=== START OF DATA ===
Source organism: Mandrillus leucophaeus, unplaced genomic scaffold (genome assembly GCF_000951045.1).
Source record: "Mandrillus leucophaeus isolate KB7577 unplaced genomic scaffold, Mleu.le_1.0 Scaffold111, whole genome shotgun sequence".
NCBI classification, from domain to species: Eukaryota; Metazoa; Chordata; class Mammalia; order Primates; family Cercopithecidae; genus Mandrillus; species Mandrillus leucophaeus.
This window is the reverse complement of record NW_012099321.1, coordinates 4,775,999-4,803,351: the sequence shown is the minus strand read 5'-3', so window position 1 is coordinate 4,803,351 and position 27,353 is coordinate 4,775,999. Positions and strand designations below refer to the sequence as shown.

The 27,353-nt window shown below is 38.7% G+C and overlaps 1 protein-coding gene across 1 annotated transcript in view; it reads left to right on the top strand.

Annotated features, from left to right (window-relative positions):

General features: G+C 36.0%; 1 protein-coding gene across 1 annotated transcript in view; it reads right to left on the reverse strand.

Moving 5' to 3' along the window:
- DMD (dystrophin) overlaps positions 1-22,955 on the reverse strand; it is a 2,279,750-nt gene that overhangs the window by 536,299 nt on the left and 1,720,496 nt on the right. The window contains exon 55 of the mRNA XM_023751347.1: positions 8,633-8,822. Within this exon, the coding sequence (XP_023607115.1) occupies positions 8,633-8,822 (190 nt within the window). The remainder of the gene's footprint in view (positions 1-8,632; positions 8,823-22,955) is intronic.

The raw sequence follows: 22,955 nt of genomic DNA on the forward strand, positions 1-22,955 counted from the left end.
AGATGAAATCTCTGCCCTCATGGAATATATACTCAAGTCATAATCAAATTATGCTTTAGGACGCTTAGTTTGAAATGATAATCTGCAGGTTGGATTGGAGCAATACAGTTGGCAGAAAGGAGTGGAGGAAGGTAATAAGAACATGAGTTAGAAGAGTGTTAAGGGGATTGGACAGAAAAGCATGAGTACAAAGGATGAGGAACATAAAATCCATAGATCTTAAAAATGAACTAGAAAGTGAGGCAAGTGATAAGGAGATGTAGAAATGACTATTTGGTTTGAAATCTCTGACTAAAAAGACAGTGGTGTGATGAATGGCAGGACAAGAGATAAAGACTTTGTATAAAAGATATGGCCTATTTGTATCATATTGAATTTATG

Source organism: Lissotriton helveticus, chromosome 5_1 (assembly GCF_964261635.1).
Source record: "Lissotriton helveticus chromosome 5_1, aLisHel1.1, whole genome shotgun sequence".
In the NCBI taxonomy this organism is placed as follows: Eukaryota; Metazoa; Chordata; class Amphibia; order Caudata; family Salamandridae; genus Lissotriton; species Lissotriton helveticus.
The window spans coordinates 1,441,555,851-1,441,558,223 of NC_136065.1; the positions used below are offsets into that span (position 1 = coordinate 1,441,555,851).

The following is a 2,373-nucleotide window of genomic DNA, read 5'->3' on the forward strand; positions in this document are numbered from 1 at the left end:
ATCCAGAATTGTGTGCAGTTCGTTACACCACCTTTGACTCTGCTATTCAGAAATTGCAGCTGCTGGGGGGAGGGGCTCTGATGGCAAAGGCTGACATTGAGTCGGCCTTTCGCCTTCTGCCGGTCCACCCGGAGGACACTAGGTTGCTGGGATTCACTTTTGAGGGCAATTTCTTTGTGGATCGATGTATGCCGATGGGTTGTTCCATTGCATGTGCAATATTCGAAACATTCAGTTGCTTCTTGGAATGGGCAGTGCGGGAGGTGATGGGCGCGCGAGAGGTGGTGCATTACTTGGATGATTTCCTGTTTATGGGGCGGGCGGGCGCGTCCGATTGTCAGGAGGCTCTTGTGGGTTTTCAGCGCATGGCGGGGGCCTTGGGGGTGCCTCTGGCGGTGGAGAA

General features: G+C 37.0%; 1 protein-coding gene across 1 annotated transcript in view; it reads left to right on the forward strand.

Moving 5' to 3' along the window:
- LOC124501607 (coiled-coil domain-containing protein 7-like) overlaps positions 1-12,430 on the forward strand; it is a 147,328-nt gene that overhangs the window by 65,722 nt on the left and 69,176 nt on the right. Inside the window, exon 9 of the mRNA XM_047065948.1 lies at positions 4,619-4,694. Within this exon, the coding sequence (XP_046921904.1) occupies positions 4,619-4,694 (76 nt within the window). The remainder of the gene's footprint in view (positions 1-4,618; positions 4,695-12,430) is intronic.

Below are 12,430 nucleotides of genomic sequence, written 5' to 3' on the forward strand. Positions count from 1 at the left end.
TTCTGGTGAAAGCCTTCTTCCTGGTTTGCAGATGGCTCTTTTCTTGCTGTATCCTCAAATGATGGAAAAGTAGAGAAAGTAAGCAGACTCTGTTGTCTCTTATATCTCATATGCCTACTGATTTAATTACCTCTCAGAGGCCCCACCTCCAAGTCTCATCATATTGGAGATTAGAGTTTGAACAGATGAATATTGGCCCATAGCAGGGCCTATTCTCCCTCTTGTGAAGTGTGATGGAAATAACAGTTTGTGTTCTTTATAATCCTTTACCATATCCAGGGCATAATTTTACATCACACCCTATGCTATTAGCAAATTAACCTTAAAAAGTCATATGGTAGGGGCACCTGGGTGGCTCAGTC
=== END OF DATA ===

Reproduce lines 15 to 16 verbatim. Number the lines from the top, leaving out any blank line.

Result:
The window spans coordinates 1,441,555,851-1,441,558,223 of NC_136065.1; the positions used below are offsets into that span (position 1 = coordinate 1,441,555,851).

The following is a 2,373-nucleotide window of genomic DNA, read 5'->3' on the forward strand; positions in this document are numbered from 1 at the left end: